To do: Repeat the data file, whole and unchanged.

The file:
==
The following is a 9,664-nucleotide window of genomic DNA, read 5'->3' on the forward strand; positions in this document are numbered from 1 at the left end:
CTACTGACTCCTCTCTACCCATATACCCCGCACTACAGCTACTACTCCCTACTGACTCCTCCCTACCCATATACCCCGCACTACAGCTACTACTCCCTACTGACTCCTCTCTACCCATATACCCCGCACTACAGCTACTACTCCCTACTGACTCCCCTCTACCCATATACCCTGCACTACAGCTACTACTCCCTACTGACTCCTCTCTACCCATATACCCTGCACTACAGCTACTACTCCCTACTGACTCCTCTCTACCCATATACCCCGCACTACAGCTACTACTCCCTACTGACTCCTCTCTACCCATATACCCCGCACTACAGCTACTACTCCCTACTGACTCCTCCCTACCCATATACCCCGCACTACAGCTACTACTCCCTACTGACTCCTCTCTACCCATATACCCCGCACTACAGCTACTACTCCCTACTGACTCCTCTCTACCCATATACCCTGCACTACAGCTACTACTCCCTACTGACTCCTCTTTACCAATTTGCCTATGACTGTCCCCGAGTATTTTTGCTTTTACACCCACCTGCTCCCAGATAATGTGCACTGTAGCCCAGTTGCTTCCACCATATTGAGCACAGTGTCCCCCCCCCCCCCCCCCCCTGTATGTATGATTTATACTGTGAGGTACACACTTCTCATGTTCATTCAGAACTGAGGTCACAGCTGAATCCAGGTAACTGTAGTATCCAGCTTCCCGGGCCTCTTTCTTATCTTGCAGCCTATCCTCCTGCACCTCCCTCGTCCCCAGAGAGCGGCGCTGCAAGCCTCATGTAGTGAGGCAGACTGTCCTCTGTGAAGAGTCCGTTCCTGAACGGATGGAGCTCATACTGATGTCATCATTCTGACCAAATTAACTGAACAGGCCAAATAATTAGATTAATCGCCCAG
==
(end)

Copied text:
The following is a 9,664-nucleotide window of genomic DNA, read 5'->3' on the forward strand; positions in this document are numbered from 1 at the left end:
CTACTGACTCCTCTCTACCCATATACCCCGCACTACAGCTACTACTCCCTACTGACTCCTCCCTACCCATATACCCCGCACTACAGCTACTACTCCCTACTGACTCCTCTCTACCCATATACCCCGCACTACAGCTACTACTCCCTACTGACTCCCCTCTACCCATATACCCTGCACTACAGCTACTACTCCCTACTGACTCCTCTCTACCCATATACCCTGCACTACAGCTACTACTCCCTACTGACTCCTCTCTACCCATATACCCCGCACTACAGCTACTACTCCCTACTGACTCCTCTCTACCCATATACCCCGCACTACAGCTACTACTCCCTACTGACTCCTCCCTACCCATATACCCCGCACTACAGCTACTACTCCCTACTGACTCCTCTCTACCCATATACCCCGCACTACAGCTACTACTCCCTACTGACTCCTCTCTACCCATATACCCTGCACTACAGCTACTACTCCCTACTGACTCCTCTTTACCAATTTGCCTATGACTGTCCCCGAGTATTTTTGCTTTTACACCCACCTGCTCCCAGATAATGTGCACTGTAGCCCAGTTGCTTCCACCATATTGAGCACAGTGTCCCCCCCCCCCCCCCCCCCTGTATGTATGATTTATACTGTGAGGTACACACTTCTCATGTTCATTCAGAACTGAGGTCACAGCTGAATCCAGGTAACTGTAGTATCCAGCTTCCCGGGCCTCTTTCTTATCTTGCAGCCTATCCTCCTGCACCTCCCTCGTCCCCAGAGAGCGGCGCTGCAAGCCTCATGTAGTGAGGCAGACTGTCCTCTGTGAAGAGTCCGTTCCTGAACGGATGGAGCTCATACTGATGTCATCATTCTGACCAAATTAACTGAACAGGCCAAATAATTAGATTAATCGCCCAG